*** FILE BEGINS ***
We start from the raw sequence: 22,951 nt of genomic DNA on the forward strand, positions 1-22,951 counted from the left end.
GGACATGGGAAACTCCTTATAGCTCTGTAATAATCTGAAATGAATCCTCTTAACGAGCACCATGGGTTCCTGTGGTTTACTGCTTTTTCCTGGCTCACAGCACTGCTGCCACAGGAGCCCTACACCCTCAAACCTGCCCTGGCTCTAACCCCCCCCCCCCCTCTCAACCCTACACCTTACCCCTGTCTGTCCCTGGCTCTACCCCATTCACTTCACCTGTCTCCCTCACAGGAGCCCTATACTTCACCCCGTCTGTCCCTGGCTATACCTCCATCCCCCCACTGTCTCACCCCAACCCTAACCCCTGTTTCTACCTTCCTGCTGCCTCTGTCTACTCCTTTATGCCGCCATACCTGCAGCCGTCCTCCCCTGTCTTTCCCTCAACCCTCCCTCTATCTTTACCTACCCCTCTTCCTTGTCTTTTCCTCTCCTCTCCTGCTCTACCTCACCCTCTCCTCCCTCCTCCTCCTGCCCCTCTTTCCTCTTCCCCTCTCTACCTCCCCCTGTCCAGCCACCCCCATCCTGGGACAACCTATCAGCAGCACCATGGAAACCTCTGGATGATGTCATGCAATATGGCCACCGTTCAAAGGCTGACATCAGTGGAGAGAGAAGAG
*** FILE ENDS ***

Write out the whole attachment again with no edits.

We start from the raw sequence: 22,951 nt of genomic DNA on the forward strand, positions 1-22,951 counted from the left end.
GGACATGGGAAACTCCTTATAGCTCTGTAATAATCTGAAATGAATCCTCTTAACGAGCACCATGGGTTCCTGTGGTTTACTGCTTTTTCCTGGCTCACAGCACTGCTGCCACAGGAGCCCTACACCCTCAAACCTGCCCTGGCTCTAACCCCCCCCCCCCCTCTCAACCCTACACCTTACCCCTGTCTGTCCCTGGCTCTACCCCATTCACTTCACCTGTCTCCCTCACAGGAGCCCTATACTTCACCCCGTCTGTCCCTGGCTATACCTCCATCCCCCCACTGTCTCACCCCAACCCTAACCCCTGTTTCTACCTTCCTGCTGCCTCTGTCTACTCCTTTATGCCGCCATACCTGCAGCCGTCCTCCCCTGTCTTTCCCTCAACCCTCCCTCTATCTTTACCTACCCCTCTTCCTTGTCTTTTCCTCTCCTCTCCTGCTCTACCTCACCCTCTCCTCCCTCCTCCTCCTGCCCCTCTTTCCTCTTCCCCTCTCTACCTCCCCCTGTCCAGCCACCCCCATCCTGGGACAACCTATCAGCAGCACCATGGAAACCTCTGGATGATGTCATGCAATATGGCCACCGTTCAAAGGCTGACATCAGTGGAGAGAGAAGAG